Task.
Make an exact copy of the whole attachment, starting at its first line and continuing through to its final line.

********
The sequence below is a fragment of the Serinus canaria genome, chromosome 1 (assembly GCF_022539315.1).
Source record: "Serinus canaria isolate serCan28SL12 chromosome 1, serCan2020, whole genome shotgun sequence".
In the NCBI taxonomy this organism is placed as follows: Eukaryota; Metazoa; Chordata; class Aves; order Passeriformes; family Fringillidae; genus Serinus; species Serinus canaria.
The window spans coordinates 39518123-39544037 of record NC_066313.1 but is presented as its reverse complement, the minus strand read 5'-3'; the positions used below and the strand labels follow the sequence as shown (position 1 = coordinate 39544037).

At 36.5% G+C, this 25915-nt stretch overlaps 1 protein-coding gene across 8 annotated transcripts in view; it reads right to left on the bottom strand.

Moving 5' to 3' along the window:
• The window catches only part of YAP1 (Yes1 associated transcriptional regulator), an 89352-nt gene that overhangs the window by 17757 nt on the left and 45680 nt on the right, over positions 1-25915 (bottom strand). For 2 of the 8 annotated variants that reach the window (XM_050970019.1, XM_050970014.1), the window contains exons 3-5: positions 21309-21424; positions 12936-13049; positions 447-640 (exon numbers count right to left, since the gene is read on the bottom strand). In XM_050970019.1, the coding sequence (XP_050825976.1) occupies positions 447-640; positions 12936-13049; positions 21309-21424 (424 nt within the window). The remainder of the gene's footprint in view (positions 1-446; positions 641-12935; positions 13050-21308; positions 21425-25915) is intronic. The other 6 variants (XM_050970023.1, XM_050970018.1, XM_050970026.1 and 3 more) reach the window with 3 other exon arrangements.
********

The sequence below is a fragment of the Serinus canaria genome, chromosome 1 (assembly GCF_022539315.1).
Source record: "Serinus canaria isolate serCan28SL12 chromosome 1, serCan2020, whole genome shotgun sequence".
In the NCBI taxonomy this organism is placed as follows: Eukaryota; Metazoa; Chordata; class Aves; order Passeriformes; family Fringillidae; genus Serinus; species Serinus canaria.
The window spans coordinates 39518123-39544037 of record NC_066313.1 but is presented as its reverse complement, the minus strand read 5'-3'; the positions used below and the strand labels follow the sequence as shown (position 1 = coordinate 39544037).

At 36.5% G+C, this 25915-nt stretch overlaps 1 protein-coding gene across 8 annotated transcripts in view; it reads right to left on the bottom strand.

Moving 5' to 3' along the window:
• The window catches only part of YAP1 (Yes1 associated transcriptional regulator), an 89352-nt gene that overhangs the window by 17757 nt on the left and 45680 nt on the right, over positions 1-25915 (bottom strand). For 2 of the 8 annotated variants that reach the window (XM_050970019.1, XM_050970014.1), the window contains exons 3-5: positions 21309-21424; positions 12936-13049; positions 447-640 (exon numbers count right to left, since the gene is read on the bottom strand). In XM_050970019.1, the coding sequence (XP_050825976.1) occupies positions 447-640; positions 12936-13049; positions 21309-21424 (424 nt within the window). The remainder of the gene's footprint in view (positions 1-446; positions 641-12935; positions 13050-21308; positions 21425-25915) is intronic. The other 6 variants (XM_050970023.1, XM_050970018.1, XM_050970026.1 and 3 more) reach the window with 3 other exon arrangements.